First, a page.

Spring Awakening


Spring has officially sprung. Warmer temperatures and sunny days mean more time spent outside, soaking in the natural beauty of Long Island. While it may not be beach season yet, there are plenty of places where locals can get lost amidst blooming buds, towering trees and winding walkways. Check out these local gardens, which are all perfect spots to take a stroll, enjoy a picnic or spend an afternoon welcoming spring.

Old Westbury Gardens
Old Westbury Gardens (Photo courtesy of Old Westbury Gardens)

Old Westbury Gardens
71 Old Westbury Rd., Old Westbury, 516-333-0048

This sprawling 200-acre garden officially opens for the season on April 2, when visitors can enjoy not only exploring the formal gardens, landscaped grounds, woodlands, ponds and lakes, but a wide variety of fun activities. There are concerts, family programs, classes, lectures and more, as well as the popular “Dog Days,” when visitors can bring their leashed four-legged friends to the grounds. Flowers in bloom change every month and throughout April and May, visitors to the gardens can behold the beauty of azaleas, bluebells, daffodils, English daisies, lilacs, wisteria and much more. This Long Island gem has been the backdrop for several movies, TV shows and music videos and if it isn’t already, will quickly become a favorite spring spot for you and your family.

Clark Botanic Garden
193 I. U. Willets Rd., Albertson, 516-484-2208

This 12-acre living museum is the perfect place to escape for some peace and serenity. Benches strewn throughout invite you to sit and stay a while, and take in the beauty of the trees and flowers that surround them. Enjoy the sights and smells of the spring wildflowers, conifers, roses, daylilies, wetland plants and herbs as you walk along the paths and small bridges. The garden also features a lovely pond and several small streams.

See Dawn Redwoods at the Bailey Arboretum
See Dawn Redwoods at the Bailey Arboretum (Photo courtesy Bailey Arboretum)

Bailey Arboretum
194 Bayville Rd., Lattingtown, 516-801-1458

This gorgeous 42-acre property is the only accredited arboretum on Long Island and in the New York Metropolitan area, making it a tree lover’s paradise. The site lends itself freely to an afternoon of exploring and relaxation. Stroll through the landscaped gardens and hike the woodland paths. Or, relax with a book on one of the shaded benches, paint by the ponds or enjoy a picnic. The site is home to the world’s largest Dawn Redwood, and these beautiful trees, with their ropy, twisted trunks and sharp silhouettes can be seen throughout the property. Another major perk of Bailey Arboretum is the educational and interactive Munnysunk Hollow, where younger children can explore the building area, music and movement area, messy materials area, nature art area and quiet area.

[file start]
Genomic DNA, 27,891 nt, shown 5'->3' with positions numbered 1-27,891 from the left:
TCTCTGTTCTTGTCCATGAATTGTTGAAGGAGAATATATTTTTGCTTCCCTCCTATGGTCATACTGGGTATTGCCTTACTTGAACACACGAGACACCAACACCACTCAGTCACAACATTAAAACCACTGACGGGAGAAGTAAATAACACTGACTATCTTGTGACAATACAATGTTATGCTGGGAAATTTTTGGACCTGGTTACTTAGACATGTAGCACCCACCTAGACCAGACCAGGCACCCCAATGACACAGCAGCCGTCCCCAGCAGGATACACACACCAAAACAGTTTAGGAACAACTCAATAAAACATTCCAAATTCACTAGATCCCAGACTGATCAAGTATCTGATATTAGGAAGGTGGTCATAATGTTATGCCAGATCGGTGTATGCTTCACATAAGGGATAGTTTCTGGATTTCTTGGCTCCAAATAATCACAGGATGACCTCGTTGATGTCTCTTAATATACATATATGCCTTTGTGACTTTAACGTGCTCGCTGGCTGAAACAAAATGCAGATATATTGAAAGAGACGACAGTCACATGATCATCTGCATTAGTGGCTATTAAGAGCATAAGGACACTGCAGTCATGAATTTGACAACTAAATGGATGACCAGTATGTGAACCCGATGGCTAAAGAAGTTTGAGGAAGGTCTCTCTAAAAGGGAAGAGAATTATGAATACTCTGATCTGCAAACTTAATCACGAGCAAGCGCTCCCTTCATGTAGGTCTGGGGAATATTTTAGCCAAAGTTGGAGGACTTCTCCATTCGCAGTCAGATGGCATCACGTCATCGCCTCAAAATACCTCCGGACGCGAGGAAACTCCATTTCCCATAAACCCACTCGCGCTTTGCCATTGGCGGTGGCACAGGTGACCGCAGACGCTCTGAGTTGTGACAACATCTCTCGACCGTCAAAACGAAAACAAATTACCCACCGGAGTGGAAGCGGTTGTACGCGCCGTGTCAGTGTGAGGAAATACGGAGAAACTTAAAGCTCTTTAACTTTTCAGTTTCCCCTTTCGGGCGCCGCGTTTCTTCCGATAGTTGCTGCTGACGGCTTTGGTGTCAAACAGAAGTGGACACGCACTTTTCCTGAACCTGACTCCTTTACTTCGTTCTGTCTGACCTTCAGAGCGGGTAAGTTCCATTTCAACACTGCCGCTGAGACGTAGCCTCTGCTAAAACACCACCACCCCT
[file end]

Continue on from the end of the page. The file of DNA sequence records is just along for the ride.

Muttontown Preserve
25A west of Jericho-Oyster Bay Rd., Muttontown Lane, East Norwich, 516-571-8500

The ruins of a mansion, reptiles and local wildflowers are just some of the things you can see as you explore the 550 acres of fields, woodlands, ponds and estate grounds that make up Muttontown Preserve. The property is Nassau County’s largest nature preserve and a Long Island destination, featuring miles of marked nature trails and numerous animals, as well as the beautiful Chelsea Mansion. There’s lots of hidden treasures here—among the discoveries you’re likely to find are wildlife, ponds and the ruins of King Zog of Albania’s mansion.

Planting Fields (Photo courtesy of Planting Fields)
Planting Fields Arboretum (Photo courtesy of Planting Fields Arboretum)

Planting Fields Arboretum
1395 Planting Fields Rd., Oyster Bay, 516-922-9200

Get a taste of the Gatsby-era as you explore the grounds of this former Gold Coast estate. The arboretum is made up of more than 400 acres of greenhouses, sprawling lawns, formal gardens, tree-lined paths and plant collections. Of special note at Planting Fields is their sensory garden, where people of all ages and abilities can enjoy an engaging, multi-sensory experience. Delight in the beauty of the flowers as you listen to wind chimes and birds sing, and smell lavender and lilies wafting through the air. Taste blueberries and thyme as you touch the irises, delosperma and other tactile surfaces. The grounds are beautiful year-round, but come alive in the spring as flowers begin to bloom and leaves return to the trees.

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